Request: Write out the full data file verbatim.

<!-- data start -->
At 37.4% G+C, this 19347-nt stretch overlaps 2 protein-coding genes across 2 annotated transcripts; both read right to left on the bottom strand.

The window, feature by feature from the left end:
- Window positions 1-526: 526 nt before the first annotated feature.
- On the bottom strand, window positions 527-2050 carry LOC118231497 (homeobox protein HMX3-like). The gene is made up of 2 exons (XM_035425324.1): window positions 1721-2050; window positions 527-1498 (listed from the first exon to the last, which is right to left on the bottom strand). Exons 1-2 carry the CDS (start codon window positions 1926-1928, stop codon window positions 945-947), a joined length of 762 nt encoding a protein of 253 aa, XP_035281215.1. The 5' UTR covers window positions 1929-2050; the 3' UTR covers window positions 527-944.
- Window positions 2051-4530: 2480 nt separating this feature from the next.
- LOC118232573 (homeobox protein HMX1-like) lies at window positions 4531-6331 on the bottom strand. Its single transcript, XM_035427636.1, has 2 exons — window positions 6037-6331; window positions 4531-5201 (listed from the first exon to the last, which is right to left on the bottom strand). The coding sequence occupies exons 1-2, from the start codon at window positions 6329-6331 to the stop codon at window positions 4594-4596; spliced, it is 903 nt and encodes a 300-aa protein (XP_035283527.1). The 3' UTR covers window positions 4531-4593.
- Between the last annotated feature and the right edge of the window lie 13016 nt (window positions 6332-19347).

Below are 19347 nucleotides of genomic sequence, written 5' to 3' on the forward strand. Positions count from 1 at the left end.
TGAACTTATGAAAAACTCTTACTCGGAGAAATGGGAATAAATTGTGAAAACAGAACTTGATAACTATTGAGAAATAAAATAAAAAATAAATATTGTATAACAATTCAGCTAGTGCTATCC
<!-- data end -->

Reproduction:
At 37.4% G+C, this 19347-nt stretch overlaps 2 protein-coding genes across 2 annotated transcripts; both read right to left on the bottom strand.

The window, feature by feature from the left end:
- Window positions 1-526: 526 nt before the first annotated feature.
- On the bottom strand, window positions 527-2050 carry LOC118231497 (homeobox protein HMX3-like). The gene is made up of 2 exons (XM_035425324.1): window positions 1721-2050; window positions 527-1498 (listed from the first exon to the last, which is right to left on the bottom strand). Exons 1-2 carry the CDS (start codon window positions 1926-1928, stop codon window positions 945-947), a joined length of 762 nt encoding a protein of 253 aa, XP_035281215.1. The 5' UTR covers window positions 1929-2050; the 3' UTR covers window positions 527-944.
- Window positions 2051-4530: 2480 nt separating this feature from the next.
- LOC118232573 (homeobox protein HMX1-like) lies at window positions 4531-6331 on the bottom strand. Its single transcript, XM_035427636.1, has 2 exons — window positions 6037-6331; window positions 4531-5201 (listed from the first exon to the last, which is right to left on the bottom strand). The coding sequence occupies exons 1-2, from the start codon at window positions 6329-6331 to the stop codon at window positions 4594-4596; spliced, it is 903 nt and encodes a 300-aa protein (XP_035283527.1). The 3' UTR covers window positions 4531-4593.
- Between the last annotated feature and the right edge of the window lie 13016 nt (window positions 6332-19347).

Below are 19347 nucleotides of genomic sequence, written 5' to 3' on the forward strand. Positions count from 1 at the left end.
TGAACTTATGAAAAACTCTTACTCGGAGAAATGGGAATAAATTGTGAAAACAGAACTTGATAACTATTGAGAAATAAAATAAAAAATAAATATTGTATAACAATTCAGCTAGTGCTATCC